). Reduced nurse turnover produces substantial savings to hospitals when all the costs of replacing nurses are considered, including recruitment, overtime, and use of supplement agency nurses (Jones, 2004
). Higher job dissatisfaction and nurse burnout, both precursors to voluntary turnover, are associated with less favorable nurse staffing and poor work environments (Aiken et al., 2008
). Presumably one of the reasons why a record number of hospitals have pursued Magnet designation is the evidence that nurse recruitment and retention is better in Magnet hospitals (Aiken, 2002
A less studied but vitally important dimension of cost offsets associated with investments in nursing are the interrelationships between types, costs, and outcomes of nursing investments. Hospital care is labor intensive and thus there is long-standing interest in the potential for substituting less expensive labor for more expensive personnel, specifically substituting less expensive personnel for professional nurses. In the health services research literature there are many studies on nursing skill mix. Most of these suggest that better outcomes are associated with a higher proportion of RNs (Estabrooks et al., 2005
; Landon et al, 2006
; McCloskey & Diers, 2005
; Person, Allison, Keife, Weaver, & Williams, 2004
). Needleman and colleagues used a particularly compelling cost offset approach to evaluate the use of LPNs in hospitals. They concluded that contrary to popular opinion, both lives and money could be saved by replacing LPNs in hospitals with RNs (Needleman, Buerhaus, Stewart, Zelevinsky, and Mattke, 2006
Another strategy for determining nursing cost offsets has been pursued by Aiken and associates to evaluate the relative impact of different types of investments in RNs. They have evaluated sequentially the association of nurse staffing, nurses’ education, and the nurse work environment on patient outcomes, considering each individually and collectively. Their research first showed that each additional patient added to the workload of a hospital staff nurse was associated with a 7% increase in both mortality and failure to rescue following common surgical procedures (Aiken, Clarke, Sloane, Sochalski, et al., 2002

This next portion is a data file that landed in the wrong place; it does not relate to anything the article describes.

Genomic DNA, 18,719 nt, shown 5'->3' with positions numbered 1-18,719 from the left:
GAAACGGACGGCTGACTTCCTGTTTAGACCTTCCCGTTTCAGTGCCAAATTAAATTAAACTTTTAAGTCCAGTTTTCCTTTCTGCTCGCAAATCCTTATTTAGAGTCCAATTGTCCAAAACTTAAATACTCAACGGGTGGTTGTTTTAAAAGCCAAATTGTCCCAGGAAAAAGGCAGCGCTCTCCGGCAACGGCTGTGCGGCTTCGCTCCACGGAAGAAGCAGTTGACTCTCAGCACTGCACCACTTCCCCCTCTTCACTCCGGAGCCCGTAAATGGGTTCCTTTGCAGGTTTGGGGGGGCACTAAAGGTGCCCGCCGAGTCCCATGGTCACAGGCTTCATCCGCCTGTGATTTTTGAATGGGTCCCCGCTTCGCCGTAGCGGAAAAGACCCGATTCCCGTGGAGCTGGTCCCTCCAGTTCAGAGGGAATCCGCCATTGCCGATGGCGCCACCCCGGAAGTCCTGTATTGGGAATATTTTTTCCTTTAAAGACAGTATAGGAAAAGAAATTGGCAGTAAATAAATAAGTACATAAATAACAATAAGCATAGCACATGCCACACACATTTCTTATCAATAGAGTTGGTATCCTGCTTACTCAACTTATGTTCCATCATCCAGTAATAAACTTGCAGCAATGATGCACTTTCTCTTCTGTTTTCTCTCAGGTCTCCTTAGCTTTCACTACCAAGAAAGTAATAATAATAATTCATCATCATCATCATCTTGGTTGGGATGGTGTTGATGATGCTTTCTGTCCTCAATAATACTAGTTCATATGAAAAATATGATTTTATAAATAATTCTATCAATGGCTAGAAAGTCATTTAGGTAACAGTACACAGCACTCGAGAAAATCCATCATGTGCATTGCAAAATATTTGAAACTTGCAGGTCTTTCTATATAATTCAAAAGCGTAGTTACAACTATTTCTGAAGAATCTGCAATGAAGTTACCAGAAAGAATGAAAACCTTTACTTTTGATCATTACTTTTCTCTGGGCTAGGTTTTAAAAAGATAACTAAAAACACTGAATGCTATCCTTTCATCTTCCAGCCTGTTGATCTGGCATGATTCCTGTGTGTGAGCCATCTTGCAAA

). The relationship between workload and mortality was also tested in the International Hospital Outcomes Study led by the University of Pennsylvania. The association between staffing and mortality was found to be similar in English hospitals (Rafferty et al. 2007
), and a nursing skill mix association was found in Canada (Estabrooks et al., 2005
) and in New Zealand (McCloskey & Diers, 2005
). Then the Aiken group established that, independently of nurse workloads, each 10% increase in the proportion of hospital staff nurses with a baccalaureate or higher degree was associated with a 5% decline in mortality (Aiken et al., 2003
). A similar finding was documented in Canada by Estabrooks et al. (2005)
and Tourangeau (2007)
A 2003 study by Aiken and colleagues also reported on the joint effects of nurse staffing and education on mortality, revealing an interesting example of an offset that is illustrated in . The lowest mortality was found in hospitals where nurses on average cared for 4 patients each and 60% had a baccalaureate degree. The highest mortality was found in hospitals where nurses cared for an average of 8 patients each but only 20% had baccalaureate degrees. The offset is suggested by the two middle categories where the mortality rate is the same, although not the best, in two widely different staffing scenarios. The mortality is the same in hospitals where nurses care for an average of 8 patients each but at least 60% have a baccalaureate degree and hospitals where nurses care for 4 patients each but only 20% or less have a baccalaureate degree.
Deaths per 1,000 General Surgery Patients in Hospitals With Differing Workloads and Percentages of Nurses With Bachelor of Science in Nursing Degrees (BSNs)